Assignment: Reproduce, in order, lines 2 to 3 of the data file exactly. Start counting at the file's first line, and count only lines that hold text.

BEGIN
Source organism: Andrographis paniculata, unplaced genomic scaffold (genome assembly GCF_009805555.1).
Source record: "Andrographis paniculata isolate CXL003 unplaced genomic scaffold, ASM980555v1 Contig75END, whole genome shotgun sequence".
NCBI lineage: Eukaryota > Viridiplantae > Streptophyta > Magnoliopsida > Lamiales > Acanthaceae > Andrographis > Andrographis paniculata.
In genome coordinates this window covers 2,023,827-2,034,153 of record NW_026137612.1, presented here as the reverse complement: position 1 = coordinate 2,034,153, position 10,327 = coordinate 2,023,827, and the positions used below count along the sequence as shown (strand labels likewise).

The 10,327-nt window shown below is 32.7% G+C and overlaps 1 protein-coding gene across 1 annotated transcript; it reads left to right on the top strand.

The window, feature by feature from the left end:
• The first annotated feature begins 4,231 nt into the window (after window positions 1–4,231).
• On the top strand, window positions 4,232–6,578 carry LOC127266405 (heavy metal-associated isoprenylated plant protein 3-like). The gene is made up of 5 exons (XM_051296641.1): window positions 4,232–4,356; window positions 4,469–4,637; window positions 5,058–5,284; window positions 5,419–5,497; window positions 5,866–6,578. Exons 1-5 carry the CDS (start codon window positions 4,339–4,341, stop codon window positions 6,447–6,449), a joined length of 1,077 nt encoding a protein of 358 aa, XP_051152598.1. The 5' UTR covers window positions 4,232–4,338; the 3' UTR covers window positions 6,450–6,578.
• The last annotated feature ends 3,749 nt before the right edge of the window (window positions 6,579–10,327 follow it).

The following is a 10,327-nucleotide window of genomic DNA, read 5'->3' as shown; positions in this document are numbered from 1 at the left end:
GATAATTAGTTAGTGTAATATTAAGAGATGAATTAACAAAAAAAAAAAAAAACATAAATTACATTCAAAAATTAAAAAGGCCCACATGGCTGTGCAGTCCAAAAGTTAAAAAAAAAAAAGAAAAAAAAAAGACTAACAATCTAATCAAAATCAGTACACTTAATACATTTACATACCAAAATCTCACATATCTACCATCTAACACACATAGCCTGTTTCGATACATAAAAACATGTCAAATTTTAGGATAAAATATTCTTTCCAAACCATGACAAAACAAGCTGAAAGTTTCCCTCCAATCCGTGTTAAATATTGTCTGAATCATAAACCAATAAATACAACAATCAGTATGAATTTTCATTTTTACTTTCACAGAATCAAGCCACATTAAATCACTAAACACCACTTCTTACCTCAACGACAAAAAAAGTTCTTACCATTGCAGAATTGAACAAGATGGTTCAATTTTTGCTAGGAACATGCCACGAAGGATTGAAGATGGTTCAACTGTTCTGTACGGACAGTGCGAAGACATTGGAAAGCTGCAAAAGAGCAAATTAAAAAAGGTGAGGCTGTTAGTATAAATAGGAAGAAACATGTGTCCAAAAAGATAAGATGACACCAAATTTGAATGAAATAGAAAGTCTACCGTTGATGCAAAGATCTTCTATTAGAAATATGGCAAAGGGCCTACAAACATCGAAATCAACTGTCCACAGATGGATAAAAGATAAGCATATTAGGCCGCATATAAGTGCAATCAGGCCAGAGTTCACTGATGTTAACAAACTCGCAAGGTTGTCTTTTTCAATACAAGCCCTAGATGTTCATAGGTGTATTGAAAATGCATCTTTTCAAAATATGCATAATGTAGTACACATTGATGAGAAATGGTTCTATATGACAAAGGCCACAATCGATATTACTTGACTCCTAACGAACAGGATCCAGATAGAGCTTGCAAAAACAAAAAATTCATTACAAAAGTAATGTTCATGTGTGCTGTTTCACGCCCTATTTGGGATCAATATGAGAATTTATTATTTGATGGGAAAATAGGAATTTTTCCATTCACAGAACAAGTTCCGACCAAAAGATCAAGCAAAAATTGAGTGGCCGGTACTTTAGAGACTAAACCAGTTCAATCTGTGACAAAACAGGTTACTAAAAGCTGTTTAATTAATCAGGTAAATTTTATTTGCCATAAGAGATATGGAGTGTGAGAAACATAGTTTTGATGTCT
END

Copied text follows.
Source record: "Andrographis paniculata isolate CXL003 unplaced genomic scaffold, ASM980555v1 Contig75END, whole genome shotgun sequence".
NCBI lineage: Eukaryota > Viridiplantae > Streptophyta > Magnoliopsida > Lamiales > Acanthaceae > Andrographis > Andrographis paniculata.